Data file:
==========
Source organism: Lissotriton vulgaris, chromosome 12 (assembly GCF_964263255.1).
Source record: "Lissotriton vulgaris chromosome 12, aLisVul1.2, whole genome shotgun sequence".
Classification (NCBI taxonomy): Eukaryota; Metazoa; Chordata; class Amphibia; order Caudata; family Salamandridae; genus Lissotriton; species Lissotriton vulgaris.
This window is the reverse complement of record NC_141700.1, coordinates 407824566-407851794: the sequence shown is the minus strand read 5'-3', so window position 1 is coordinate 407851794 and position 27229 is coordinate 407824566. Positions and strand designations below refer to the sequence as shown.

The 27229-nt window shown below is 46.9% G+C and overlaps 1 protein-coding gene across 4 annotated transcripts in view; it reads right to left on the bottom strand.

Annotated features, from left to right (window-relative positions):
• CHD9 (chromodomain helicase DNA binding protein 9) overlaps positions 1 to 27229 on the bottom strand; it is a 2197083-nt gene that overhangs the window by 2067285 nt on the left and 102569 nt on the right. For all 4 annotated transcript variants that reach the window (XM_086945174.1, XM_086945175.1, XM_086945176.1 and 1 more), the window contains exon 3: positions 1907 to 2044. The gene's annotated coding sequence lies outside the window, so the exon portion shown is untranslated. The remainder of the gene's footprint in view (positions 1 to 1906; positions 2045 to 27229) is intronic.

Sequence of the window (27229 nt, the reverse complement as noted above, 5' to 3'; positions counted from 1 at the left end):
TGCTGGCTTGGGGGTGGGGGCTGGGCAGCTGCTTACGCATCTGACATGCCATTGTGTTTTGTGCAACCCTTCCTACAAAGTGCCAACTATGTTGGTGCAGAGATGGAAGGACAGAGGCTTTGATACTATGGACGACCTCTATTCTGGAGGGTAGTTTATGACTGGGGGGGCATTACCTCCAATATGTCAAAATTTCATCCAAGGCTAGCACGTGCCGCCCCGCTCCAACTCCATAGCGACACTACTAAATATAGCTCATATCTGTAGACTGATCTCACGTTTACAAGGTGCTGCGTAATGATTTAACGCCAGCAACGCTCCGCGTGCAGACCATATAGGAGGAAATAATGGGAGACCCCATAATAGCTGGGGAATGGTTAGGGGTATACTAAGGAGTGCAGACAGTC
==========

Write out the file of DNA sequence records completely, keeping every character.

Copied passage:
Source organism: Lissotriton vulgaris, chromosome 12 (assembly GCF_964263255.1).
Source record: "Lissotriton vulgaris chromosome 12, aLisVul1.2, whole genome shotgun sequence".
Classification (NCBI taxonomy): Eukaryota; Metazoa; Chordata; class Amphibia; order Caudata; family Salamandridae; genus Lissotriton; species Lissotriton vulgaris.
This window is the reverse complement of record NC_141700.1, coordinates 407824566-407851794: the sequence shown is the minus strand read 5'-3', so window position 1 is coordinate 407851794 and position 27229 is coordinate 407824566. Positions and strand designations below refer to the sequence as shown.

The 27229-nt window shown below is 46.9% G+C and overlaps 1 protein-coding gene across 4 annotated transcripts in view; it reads right to left on the bottom strand.

Annotated features, from left to right (window-relative positions):
• CHD9 (chromodomain helicase DNA binding protein 9) overlaps positions 1 to 27229 on the bottom strand; it is a 2197083-nt gene that overhangs the window by 2067285 nt on the left and 102569 nt on the right. For all 4 annotated transcript variants that reach the window (XM_086945174.1, XM_086945175.1, XM_086945176.1 and 1 more), the window contains exon 3: positions 1907 to 2044. The gene's annotated coding sequence lies outside the window, so the exon portion shown is untranslated. The remainder of the gene's footprint in view (positions 1 to 1906; positions 2045 to 27229) is intronic.

Sequence of the window (27229 nt, the reverse complement as noted above, 5' to 3'; positions counted from 1 at the left end):
TGCTGGCTTGGGGGTGGGGGCTGGGCAGCTGCTTACGCATCTGACATGCCATTGTGTTTTGTGCAACCCTTCCTACAAAGTGCCAACTATGTTGGTGCAGAGATGGAAGGACAGAGGCTTTGATACTATGGACGACCTCTATTCTGGAGGGTAGTTTATGACTGGGGGGGCATTACCTCCAATATGTCAAAATTTCATCCAAGGCTAGCACGTGCCGCCCCGCTCCAACTCCATAGCGACACTACTAAATATAGCTCATATCTGTAGACTGATCTCACGTTTACAAGGTGCTGCGTAATGATTTAACGCCAGCAACGCTCCGCGTGCAGACCATATAGGAGGAAATAATGGGAGACCCCATAATAGCTGGGGAATGGTTAGGGGTATACTAAGGAGTGCAGACAGTC